A couple is a world onto itself, with its own conventions, its fused foods, its books that no one else has read. There are jokes that only she and Maciej know the meaning of, now reduced to single words - the original joke long forgotten, but the words still carrying their initial charge of complicity. It is enough that one of them drops the word "babaganoush" for both of them to fall over in stitches, their friends looking on and smiling uneasily. Asking for the "flour juice" instead of the milk produces the same result. Efforts at explaining the source of the hilarity inevitably fall flat.

She calls it their duolect. All couples have their own duolect, but theirs is more evolved, its etymologies more intricate. Its phrase book would be thicker. It is like the jargon of sailors at sea together for months at a time.

One day, as they still keep count of their daughter's first words, Mika blurts out, enunciating clearly, "babaganoush!" Looking at one another in bewilderment, they explode in fits of laughter. Mika is a prodigy. They pick her up and kiss her in turn, they repeat "babaganoush" together, they can hardly believe it they are so proud.

Later, she looks at her daughter in bemusement, this child who has so swiftly cracked their duolect. For a while, they keep trying to get her to say it again, but they no longer play the babaganoush joke with one another. Even in the store, she now switches to buying only hummus.


By the time she is five, Mika knows which language goes with whom and she no longer rustles leaves at other children in the playground. No longer does she ask questions to her mother that her mother cannot answer. This occurred only twice, but she recalls both times vividly.

It sounded the same to her on both occasions, though she does not trust her ear. What is certain is that it sounded like a question: her daughter looked to her expectantly. She could only reply in English. Gently, she asked, "What's that, my love?" But Mika reiterated her leaf-rustling interrogation.

"You have to speak English to me," she said again, in vain.

How can a mother protect a daughter she cannot understand? In the evening, she tried to recall and reproduce the sounds for Maciej, but she must have mispronounced them; the game of telephone in Polish is rigged. They were unable to decode it. "It couldn't have been important," Maciej reasoned. But she remains unconvinced.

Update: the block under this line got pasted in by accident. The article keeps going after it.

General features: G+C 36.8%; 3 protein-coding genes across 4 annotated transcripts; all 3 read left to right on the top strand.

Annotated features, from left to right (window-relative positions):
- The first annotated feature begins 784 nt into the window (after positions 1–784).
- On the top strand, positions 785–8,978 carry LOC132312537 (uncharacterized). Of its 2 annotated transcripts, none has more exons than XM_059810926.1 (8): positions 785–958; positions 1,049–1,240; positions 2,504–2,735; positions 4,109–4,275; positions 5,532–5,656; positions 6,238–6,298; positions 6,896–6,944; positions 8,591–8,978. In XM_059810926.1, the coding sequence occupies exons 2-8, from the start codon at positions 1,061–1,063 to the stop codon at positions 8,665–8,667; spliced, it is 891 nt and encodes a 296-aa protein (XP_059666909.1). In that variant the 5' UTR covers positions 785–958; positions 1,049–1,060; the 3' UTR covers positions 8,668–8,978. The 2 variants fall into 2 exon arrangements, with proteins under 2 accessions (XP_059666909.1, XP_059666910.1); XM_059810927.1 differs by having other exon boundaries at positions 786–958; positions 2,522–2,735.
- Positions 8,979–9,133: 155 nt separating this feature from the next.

Later she learns this early confusion is normal for multilingual children, who pick the easiest path across either language. There is even a term for it: code-switching. But if that were true, she thinks, Polish wouldn't stand a chance. It never seems the easiest of the two.


Poles have some atavistic need for walking. Regardless of the weather, it is their daily ritual and when she is five, even Mika looks forward to it. Today is stormy, but Maciej has spied an opening in the clouds and they go out, all three together, bundled against the cold. The air is wet and ionized. She fills her lungs with it, she feels alive. The mighty oak trees that line their street whip about in the unbridled wind, but she has wrapped their daughter in thick scarves. As the sun shoots through the trees, they look for a rainbow, the conditions are just right for it. Mika walks between them, holding both their hands, and then runs ahead and Maciej calls out to her. Behold her leaf rustlers among the rustling leaves, she thinks.

As Mika turns around and looks towards them, there is some change, sudden fear in her eyes — their daughter is shouting something to them. It is a single, foreign word. She has heard it before, yet she cannot place it, it conjures no mnemonic trick. But she feels Maciej cowering next to her, he has lurched down, his left arm stretches out to her in vain.

The next moment, she is on the ground as well, thrust from behind, as the large branch, with all its foliage, hurls through her, and it is all she can do to fall with it. The ground feels harder than the branch itself, it is more pervasive. She is aware only of greenery, of wet leaves on her face.

In what follows, she is given a lot of time to think and remember, to replay the episode and to wonder at the odds. Of all the trees and all the moments, she thinks. Out of this contemplation, the word comes back to her on its own. Uwaga. It is one that Maciej often says to Mika. It does not sound like most of their other words. That is why she didn't recognize it when Mika shouted it. There is no rustling in it. Uwaga. Perhaps to memorize it she can think of the Bay of Ungava, she thinks. It lies north of Quebec, that's all she knows of it, but it must be a treacherous, frozen sea. And now she remembers that uwaga means "watch out." Is "watch out" harder to pronounce that uwaga, she wonders? It is two words, yes, but fewer syllables. The Bay of Ungava is good, but it may not be vulgar enough to stick.

She is aware of both of them in the room. Her love and her flesh. She is no longer swathed in wet leaves now, but in gauze, the smell of it is medicinal. On the periphery she is aware of flowers, cards standing upright, uneaten meals in Tupperware. The bed feels softer than the one they sleep in at home. As she peers at them, she sees better through one eye than the other. Soon she will move and get their attention. Even now, she hears them rustling leaves together.